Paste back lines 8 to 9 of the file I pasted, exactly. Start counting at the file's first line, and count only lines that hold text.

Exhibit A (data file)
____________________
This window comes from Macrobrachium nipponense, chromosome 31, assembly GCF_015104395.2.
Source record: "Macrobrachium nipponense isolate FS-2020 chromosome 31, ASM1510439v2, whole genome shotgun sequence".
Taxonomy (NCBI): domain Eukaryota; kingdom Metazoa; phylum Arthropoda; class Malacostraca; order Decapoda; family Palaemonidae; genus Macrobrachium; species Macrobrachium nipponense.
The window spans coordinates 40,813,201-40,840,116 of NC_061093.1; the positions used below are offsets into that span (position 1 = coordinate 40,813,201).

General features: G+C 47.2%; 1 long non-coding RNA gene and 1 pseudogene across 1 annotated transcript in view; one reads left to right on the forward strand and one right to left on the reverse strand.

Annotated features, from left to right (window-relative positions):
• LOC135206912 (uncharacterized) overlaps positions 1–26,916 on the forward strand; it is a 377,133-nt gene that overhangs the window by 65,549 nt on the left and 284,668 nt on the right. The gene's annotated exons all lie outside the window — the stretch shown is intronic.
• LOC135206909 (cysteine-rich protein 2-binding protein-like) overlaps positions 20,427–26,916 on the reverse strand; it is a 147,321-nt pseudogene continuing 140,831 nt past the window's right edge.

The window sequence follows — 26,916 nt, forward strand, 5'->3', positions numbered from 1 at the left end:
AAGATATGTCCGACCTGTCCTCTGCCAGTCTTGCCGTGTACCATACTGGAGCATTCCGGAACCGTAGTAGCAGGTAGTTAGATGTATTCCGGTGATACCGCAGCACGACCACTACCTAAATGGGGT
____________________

• LOC135206909 (cysteine-rich protein 2-binding protein-like) overlaps positions 20,427–26,916 on the reverse strand; it is a 147,321-nt pseudogene continuing 140,831 nt past the window's right edge.

The window sequence follows — 26,916 nt, forward strand, 5'->3', positions numbered from 1 at the left end: